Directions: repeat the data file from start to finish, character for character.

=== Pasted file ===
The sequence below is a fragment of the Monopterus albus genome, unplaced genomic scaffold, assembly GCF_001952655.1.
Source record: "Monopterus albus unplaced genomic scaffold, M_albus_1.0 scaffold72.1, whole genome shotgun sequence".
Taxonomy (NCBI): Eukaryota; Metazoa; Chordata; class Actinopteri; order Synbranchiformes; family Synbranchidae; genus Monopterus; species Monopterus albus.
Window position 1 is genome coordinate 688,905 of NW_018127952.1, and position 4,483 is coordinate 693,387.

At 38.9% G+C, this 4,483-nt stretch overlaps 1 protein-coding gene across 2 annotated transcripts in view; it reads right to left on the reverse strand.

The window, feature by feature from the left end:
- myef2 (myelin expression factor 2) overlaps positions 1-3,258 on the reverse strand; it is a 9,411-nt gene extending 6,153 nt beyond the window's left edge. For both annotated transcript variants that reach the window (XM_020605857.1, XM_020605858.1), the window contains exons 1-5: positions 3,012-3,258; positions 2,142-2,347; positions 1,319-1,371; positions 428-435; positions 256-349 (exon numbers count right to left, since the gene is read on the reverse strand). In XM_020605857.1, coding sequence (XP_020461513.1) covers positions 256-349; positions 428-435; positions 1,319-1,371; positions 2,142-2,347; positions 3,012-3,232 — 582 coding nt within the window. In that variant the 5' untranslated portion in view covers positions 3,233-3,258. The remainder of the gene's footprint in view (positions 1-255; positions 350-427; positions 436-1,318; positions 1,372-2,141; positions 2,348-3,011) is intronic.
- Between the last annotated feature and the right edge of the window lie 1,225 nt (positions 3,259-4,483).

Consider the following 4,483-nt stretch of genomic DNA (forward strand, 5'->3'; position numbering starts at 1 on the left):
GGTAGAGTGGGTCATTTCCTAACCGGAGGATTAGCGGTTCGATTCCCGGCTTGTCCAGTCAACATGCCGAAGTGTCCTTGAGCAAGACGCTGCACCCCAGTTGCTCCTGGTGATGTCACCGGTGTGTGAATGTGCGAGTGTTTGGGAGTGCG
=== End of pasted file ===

The sequence below is a fragment of the Monopterus albus genome, unplaced genomic scaffold, assembly GCF_001952655.1.
Source record: "Monopterus albus unplaced genomic scaffold, M_albus_1.0 scaffold72.1, whole genome shotgun sequence".
Taxonomy (NCBI): Eukaryota; Metazoa; Chordata; class Actinopteri; order Synbranchiformes; family Synbranchidae; genus Monopterus; species Monopterus albus.
Window position 1 is genome coordinate 688,905 of NW_018127952.1, and position 4,483 is coordinate 693,387.

At 38.9% G+C, this 4,483-nt stretch overlaps 1 protein-coding gene across 2 annotated transcripts in view; it reads right to left on the reverse strand.

The window, feature by feature from the left end:
- myef2 (myelin expression factor 2) overlaps positions 1-3,258 on the reverse strand; it is a 9,411-nt gene extending 6,153 nt beyond the window's left edge. For both annotated transcript variants that reach the window (XM_020605857.1, XM_020605858.1), the window contains exons 1-5: positions 3,012-3,258; positions 2,142-2,347; positions 1,319-1,371; positions 428-435; positions 256-349 (exon numbers count right to left, since the gene is read on the reverse strand). In XM_020605857.1, coding sequence (XP_020461513.1) covers positions 256-349; positions 428-435; positions 1,319-1,371; positions 2,142-2,347; positions 3,012-3,232 — 582 coding nt within the window. In that variant the 5' untranslated portion in view covers positions 3,233-3,258. The remainder of the gene's footprint in view (positions 1-255; positions 350-427; positions 436-1,318; positions 1,372-2,141; positions 2,348-3,011) is intronic.
- Between the last annotated feature and the right edge of the window lie 1,225 nt (positions 3,259-4,483).

Consider the following 4,483-nt stretch of genomic DNA (forward strand, 5'->3'; position numbering starts at 1 on the left):
GGTAGAGTGGGTCATTTCCTAACCGGAGGATTAGCGGTTCGATTCCCGGCTTGTCCAGTCAACATGCCGAAGTGTCCTTGAGCAAGACGCTGCACCCCAGTTGCTCCTGGTGATGTCACCGGTGTGTGAATGTGCGAGTGTTTGGGAGTGCG